Children experiencing grief & Loss
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DESCRIPTIONThis interactive Power Point has been created to help you, as a professional, become aware of how children grieve. Children experiencing grief & Loss. When you see this star, click the mouse or press the space bar to move to the next slide. Tammy Hatt, Jon Eaton, Naomi Caban. - PowerPoint PPT Presentation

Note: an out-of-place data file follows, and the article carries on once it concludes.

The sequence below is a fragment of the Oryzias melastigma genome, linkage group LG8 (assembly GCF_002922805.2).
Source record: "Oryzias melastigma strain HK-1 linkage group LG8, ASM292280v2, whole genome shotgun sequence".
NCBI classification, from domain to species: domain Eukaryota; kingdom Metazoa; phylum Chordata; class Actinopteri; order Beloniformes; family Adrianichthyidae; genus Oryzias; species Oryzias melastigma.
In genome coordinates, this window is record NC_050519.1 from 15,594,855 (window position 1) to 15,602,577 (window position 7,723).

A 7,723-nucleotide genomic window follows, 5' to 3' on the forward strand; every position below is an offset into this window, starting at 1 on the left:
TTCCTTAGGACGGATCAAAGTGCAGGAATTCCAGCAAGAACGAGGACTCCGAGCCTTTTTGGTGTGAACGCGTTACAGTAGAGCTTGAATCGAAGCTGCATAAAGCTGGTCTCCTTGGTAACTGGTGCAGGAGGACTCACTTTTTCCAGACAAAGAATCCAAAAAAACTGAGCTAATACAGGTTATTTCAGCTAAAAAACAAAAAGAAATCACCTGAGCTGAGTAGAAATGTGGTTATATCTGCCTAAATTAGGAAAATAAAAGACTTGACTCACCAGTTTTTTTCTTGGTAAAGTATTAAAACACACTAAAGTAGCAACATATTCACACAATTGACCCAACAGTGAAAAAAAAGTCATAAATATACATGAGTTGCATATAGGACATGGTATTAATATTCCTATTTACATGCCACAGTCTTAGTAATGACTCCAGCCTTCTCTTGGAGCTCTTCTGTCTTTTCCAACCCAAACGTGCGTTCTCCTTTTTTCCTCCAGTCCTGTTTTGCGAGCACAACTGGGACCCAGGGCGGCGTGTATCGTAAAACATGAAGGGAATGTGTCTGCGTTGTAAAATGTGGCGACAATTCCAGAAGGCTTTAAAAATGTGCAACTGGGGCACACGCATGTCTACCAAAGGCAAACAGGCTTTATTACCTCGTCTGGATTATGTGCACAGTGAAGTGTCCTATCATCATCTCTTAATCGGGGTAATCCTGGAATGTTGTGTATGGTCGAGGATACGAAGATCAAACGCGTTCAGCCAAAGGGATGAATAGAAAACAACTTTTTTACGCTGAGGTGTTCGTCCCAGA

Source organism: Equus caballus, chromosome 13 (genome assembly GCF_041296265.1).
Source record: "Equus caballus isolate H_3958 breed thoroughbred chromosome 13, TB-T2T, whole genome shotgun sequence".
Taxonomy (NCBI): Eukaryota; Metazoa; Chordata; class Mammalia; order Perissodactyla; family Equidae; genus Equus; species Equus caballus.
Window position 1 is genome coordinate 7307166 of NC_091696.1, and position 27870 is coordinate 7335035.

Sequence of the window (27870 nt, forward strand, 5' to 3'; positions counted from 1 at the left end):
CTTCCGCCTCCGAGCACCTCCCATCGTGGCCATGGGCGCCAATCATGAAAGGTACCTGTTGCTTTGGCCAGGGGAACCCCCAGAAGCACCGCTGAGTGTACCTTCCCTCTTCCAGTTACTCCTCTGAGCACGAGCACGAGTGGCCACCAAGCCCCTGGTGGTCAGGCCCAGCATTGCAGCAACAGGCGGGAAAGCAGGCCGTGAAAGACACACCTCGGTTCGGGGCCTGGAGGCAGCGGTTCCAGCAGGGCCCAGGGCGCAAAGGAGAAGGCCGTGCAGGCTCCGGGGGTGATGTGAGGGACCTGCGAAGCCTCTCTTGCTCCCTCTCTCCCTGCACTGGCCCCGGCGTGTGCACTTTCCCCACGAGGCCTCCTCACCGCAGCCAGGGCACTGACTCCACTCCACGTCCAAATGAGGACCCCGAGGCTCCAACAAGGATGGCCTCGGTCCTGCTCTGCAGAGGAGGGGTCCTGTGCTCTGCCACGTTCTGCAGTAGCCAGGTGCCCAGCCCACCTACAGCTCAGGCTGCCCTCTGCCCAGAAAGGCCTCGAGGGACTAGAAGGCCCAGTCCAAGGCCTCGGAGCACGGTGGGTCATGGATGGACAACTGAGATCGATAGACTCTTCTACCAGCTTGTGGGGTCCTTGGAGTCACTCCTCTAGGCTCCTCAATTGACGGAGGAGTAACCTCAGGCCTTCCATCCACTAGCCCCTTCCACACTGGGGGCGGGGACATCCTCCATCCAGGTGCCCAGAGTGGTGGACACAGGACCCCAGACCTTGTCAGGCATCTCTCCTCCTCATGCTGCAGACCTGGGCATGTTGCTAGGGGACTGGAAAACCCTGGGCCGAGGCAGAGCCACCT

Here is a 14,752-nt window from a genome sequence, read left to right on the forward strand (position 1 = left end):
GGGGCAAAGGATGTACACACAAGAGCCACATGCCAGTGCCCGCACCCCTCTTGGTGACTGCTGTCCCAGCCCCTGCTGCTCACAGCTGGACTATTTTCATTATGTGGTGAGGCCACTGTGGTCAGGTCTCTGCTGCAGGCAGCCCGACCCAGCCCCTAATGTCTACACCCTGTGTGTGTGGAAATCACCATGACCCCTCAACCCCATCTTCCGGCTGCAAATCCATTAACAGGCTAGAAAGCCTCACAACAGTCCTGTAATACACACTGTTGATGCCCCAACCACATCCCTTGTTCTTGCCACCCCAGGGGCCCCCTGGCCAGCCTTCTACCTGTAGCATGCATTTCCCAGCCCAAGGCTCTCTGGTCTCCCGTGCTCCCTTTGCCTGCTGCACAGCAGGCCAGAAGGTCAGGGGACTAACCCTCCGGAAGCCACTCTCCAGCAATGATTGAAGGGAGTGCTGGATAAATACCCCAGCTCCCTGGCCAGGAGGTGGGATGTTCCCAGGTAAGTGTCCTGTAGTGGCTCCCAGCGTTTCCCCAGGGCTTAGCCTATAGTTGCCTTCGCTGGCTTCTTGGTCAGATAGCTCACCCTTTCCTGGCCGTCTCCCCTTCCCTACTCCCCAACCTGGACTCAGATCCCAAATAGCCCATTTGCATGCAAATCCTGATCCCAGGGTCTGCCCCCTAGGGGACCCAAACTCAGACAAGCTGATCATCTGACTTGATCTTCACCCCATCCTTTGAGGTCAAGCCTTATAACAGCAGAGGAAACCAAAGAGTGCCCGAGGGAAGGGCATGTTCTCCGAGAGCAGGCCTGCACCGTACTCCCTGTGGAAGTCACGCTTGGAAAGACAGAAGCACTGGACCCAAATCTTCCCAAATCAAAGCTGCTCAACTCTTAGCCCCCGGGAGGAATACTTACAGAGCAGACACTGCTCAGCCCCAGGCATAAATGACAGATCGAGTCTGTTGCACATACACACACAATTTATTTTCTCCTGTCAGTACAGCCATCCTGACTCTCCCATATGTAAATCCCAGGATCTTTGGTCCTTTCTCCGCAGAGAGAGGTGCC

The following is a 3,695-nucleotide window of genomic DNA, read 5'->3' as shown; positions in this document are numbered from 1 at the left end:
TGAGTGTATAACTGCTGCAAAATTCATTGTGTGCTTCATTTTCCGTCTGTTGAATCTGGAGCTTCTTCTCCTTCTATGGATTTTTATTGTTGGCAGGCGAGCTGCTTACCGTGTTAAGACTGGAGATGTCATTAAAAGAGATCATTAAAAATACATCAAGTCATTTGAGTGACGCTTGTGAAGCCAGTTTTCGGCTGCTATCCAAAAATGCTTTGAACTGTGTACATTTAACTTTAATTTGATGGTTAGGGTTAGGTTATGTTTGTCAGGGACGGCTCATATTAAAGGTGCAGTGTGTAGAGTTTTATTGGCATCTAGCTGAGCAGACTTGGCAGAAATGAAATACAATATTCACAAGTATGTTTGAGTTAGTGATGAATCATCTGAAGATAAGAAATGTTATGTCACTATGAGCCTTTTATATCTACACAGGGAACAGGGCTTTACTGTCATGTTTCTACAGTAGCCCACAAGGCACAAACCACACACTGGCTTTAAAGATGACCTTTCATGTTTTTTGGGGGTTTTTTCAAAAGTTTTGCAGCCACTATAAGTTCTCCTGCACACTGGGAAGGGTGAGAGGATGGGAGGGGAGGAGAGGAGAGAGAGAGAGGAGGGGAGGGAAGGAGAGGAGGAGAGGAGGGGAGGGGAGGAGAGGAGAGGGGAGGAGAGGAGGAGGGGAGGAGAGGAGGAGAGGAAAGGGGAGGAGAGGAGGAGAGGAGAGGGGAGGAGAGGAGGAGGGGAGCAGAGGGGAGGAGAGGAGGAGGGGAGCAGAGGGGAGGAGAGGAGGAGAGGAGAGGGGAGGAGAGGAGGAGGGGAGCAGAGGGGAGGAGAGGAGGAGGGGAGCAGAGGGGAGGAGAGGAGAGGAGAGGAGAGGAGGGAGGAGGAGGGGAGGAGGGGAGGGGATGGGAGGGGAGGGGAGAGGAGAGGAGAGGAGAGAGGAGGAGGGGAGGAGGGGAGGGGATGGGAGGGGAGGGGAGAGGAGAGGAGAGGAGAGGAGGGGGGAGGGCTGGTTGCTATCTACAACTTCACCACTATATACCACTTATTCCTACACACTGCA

<ul><li><p>CHILDREN EXPERIENCING GRIEF & LOSSTammy Hatt, Jon Eaton, Naomi CabanThis interactive Power Point has been created to help you, as a professional, become aware of how children grieve.When you see this star, click the mouse or press the space bar to move to the next slide</p></li><li><p>Bereavement services cannot make children feel not sad, but they can help them understand and acknowledge their loss. </p><p>Barbara Monroe, director of St Christopher's Candle Project in London</p></li><li><p>Did You Know?</p></li><li><p>Did You Know?</p></li><li><p>Definitions</p></li><li><p>Grief Cyclethe conscious or unconscious refusal to accept the facts and reality of deathThey become angry with themselves and the deceased for not having controlBargaining is a vain expression of hope that the death is reversibleWhen a child realizes there is nothing that can be done to bring a parent back, they are overwhelmed with sadness and griefThe person is ready and actively involved in moving on to the next phase of their lives</p></li><li><p>Implications of Attachment Theory</p></li><li><p>Impact on Development Children experience negative physical and emotional repercussions in response to bereavement. Grief and trauma may be overwhelming at their limited stage of development.FearfulnessSicknessIrritabilityOverwhelming GuiltAggressiveness Regression (such asAngerbed wetting, thumbRagesucking, fetal Withdrawalpositioning)Depression NightmaresSleep DisturbanceAnxietyHeadaches</p></li><li><p>Developmental Stages</p></li><li><p>Research</p></li><li><p>When Families Grieve In this primetime special, Sesame Workshop presents personal stories about coping with the death of a parent. Katie Couric joins Elmo and his furry friends to model communication between adults and children. Theyll also offer thoughtful suggestions and strategies that help the whole family.Click on the picture for a link to this video </p></li><li><p>Helping children cope with bereavement at the different developmental stagesSource: Kirwin & Hamrin (2005)</p><p>InfancyToddlers6-9yrs10-12yrsTeensTry to get routine scheduleBe honest. Use age appropriate language to inform child person diedAsk child what they already understand. Children are curiousBe honest. Give child details if needed or wantedBe honestKeep child in own homeUse words like dead and diedWork from their questionsAnswer questionsTalk about the deathConsistent caregiver for childAnswer QuestionsUse words like dead and diedExplain feelingsEncourage the teen to talk to other adults if it is hard to talk with their parentExtra cuddlingExplain death and what feeling child may haveExplain feelings and that other children feel the sameProvide a journalEncourage parent to share their feelingsTalk to baby as you hold themLet them know it is okay to cryLet child know they did not cause the deathOffer love understanding and supportEncourage parent to hug their teenLet child know they were not the cause of deathTalk about fearsInvolve the child in the planning of the funeral/memorial as possibleTell teen how much you appreciate themIf possible involve in the funeral planningIf possible involve in the funeral planningEncourage the parent to cry and to tell the teen it is all right to cryPrepare the childUnderstand the child needs to playGive teen some private time</p></li><li><p>Myths about BereavementChildren do not grieve Young children may be unable to verbalize or may hide feelings they may speak through their behavior and playChildren experience few losses They experience loss routinely at school, with friends, special pet, and friendsAdults want to protect children Adults may not have the energy or necessary knowledge to help childrenChildren recover quickly from grief Childs grief is intertwined with their developmental process.There are some predictable or orderly stages that a child proceeds through grief No two people are alike and neither are any two children. Everyone grieves in their own way.Children who experience bereavement will grow to up to become maladjusted adults Children who receive compassionate care and early interventions can heal and grow from the bereavement experience.Children should not attend funerals Funerals provide the structure for people of all ages to comfort each other, to mourn openly, and to honor the person who died.Source: Kirwin & Hamrin (2005)</p></li><li><p>Myths about BereavementMisconceptions exist about how effectively developmentally disabled children articulate their perceptions and feelings about traumatic experiences, death, and the subsequent impact of the events that follow. Their experience and expression of grief may differ for this population. Their reactions may not adequately be recognized, interpreted, or managed therapeutically, compounding their distress. Although perhaps viewed as different or unusual they may or may not really understand the concept of death and the subsequent changes. They may not immediately grieve or as would be expected of others.</p></li><li><p>CultureMost societies have wakes and funerals to formalize death and honor the deceased. Many cultures have extensive mourning rituals as well. Old cultures are much more natural in their mourning. For example, Mexicans go and visit graves on a regular basis. They bring food, enjoy a feast, and converse with the dead. Our deceased are usually dressed up, wearing makeup and otherwise appear as if theyre sleeping. How far have we come in terms of accepting our own mortality? We are still very much death phobic. Death at one time was an integral part of life as people died at home surrounded by loved ones. Today the living have become isolated from the dying strengthening the notion that death is taboo adding great fear and mystery to the subject. Cultural ExpectationsWhat is wrong with our culture?</p></li><li><p>School policy click on the answerSchools in the US</p></li><li><p>When a crisis occurs, schools are viewed by children and families as a place to turn for help and support. Most educators, school administrators and even school mental health professionals have had only limited professional training to equip them to develop and implement an effective school crisis response system and to provide bereavement support to grieving students. </p></li><li><p>When a crisis occurs, schools are viewed by children and families as a place to turn for help and support. Most educators, school administrators and even school mental health professionals have had only limited professional training to equip them to develop and implement an effective school crisis response system and to provide bereavement support to grieving students. </p></li><li><p>The National Center for School Crisis and BereavementThe lives of children are too frequently touched by crises that may include the death of family members, friends, or others important in a child's life. When this occurs, learning, behavior and relationships can be impacted. The National Center for School Crisis and Bereavement (NCSCB) can provide guidance for you and yourchilds school to understand and meet the needs of your child and family.</p><p>The National Center for School Crisis and Bereavement at Cincinnati Childrens Hospital Medical Center was established in 2005 with initialsupport from the September 11th Childrens Fund and the National Philanthropic Trust and supplemental funding from Procter & Gamble.Click on the picture for a link to this website </p></li><li><p>Children in 2020 How We Can Help</p></li><li><p>Developing Social Policy</p></li><li><p>ConclusionThe death of a parent is a major stressful event for children and their families. This traumatic event can bring serious psychological andsocial distress to bereaved children and their families. Children who are not supported in the early phases of grieving can develop serious emotional and behavioral problems that can lead to the development of some major psychiatric disorders. Providing early prevention support programs for surviving parents and bereaved children can help both the parents and the children adapt to their losses. These structured programs can decrease the risk of complicated grief inbereaved families. </p></li><li><p>Other Videos of InterestHelping Children Cope with Grief IHelping Children Cope with Grief IIHelping Children Cope with Grief IIIHospice Expressive Therapy for Children Camp ErinMourning Star Center</p><p>Click a link for more videos</p></li><li><p>Thank You For Your TimeWe would like to thank you for viewing our Power Point presentation. If you would like to contact us regarding any information you have read, please leave your questions or comments on the class blog</p></li><li><p>ReferencesArcher, J. (1999). The Nature of Grief: The Evolution and Psychology of Reactions to Loss. New York: Routledge.</p><p>Blewitt, P. & Broderick, P.C (2006). The Life Span: Human Development for Helping Professionals. (2nd ed.). Upper Saddle River, NJ: Pearson Education, Inc.</p><p>Kubler-Ross, E. (1969). On Death and Dying: What the dying have to teach doctors, nurses, clergy and their own families. New York: Macmillian.</p><p>Lohnes, K., & Kalter, N. (1994). Preventive Intervention Groups for Parentally Bereaved Children. American Journal of Orthopsychiatry, 64(4), 594-603. Retrieved June 27, 2010, from Psycharticles database.</p><p>National Association of School Psychologists. (2003). Helping Children Cope with Loss, Death, and Grief: Tips for Teachers and Parents. Retrieved June 27, 2010 from http://www.naspweb.org/resources/crisis_safety/griefwar.pdf</p><p>National Institutes of Health. (2006). Talking to Children about Death. Patient Information Publications, p. 1-14.Redwood, D. (1995). Interview with Elizabeth Kubler-Ross M.D. Retrieved June 27, 2010 from http://www.healthy.net/scr/interview.asp?Id=205</p><p>Zambelli, G., & DeRosa, A. (1992, October). Bereavement Support Groups for School-Age Children : Theory, Intervention, and Case Example. American Journal of Orthopsychiatry, 62(4), 4884-493. Retrieved June 28, 2010, from Psycharticles database. </p></li><li><p>References</p><p>Alison, P. (2008). How do children grieve? Community Care, 1734, 18.</p><p>Kirwin, K., & Hamrin, V. (2005). Decreasing the risk of complicated bereavement and future psychiatric disorders in children. Journal of Child and Adolescent Psychiatric Nursing, 18(1), 62-78.</p><p>McClatchey, I., Vonk, M., & Palardy, G. (2009). Efficacy of a coamp-based intervention for childhood traumatic grief. Research on Social Work Practice, 19(1), 19-30.</p><p>Mitchell, A., Wesner, S., Garand, L., Gale, D., Havill, A., & Brownson, L. (2007). A support group intervention for children bereaved by parental suicide. Journal of Child and Adolescent Psychiatric Nursing, 20(1), 3-13.</p><p>Rosner, R., Kruse, J., & Hagl, M. (2010). A meta-analysis of interventions for bereaved children and adolescents. Death Studies, 34(2), 99-136.</p><p>Tracey, A., & Holland, J. (2008). A comparative study of the child bereavement and loss responses and needs of schools in Hull, Yorkshire and Derry/Londonderry, Northern Ireland. Pastoral Care in Education, 26(4), 253-266.</p></li></ul>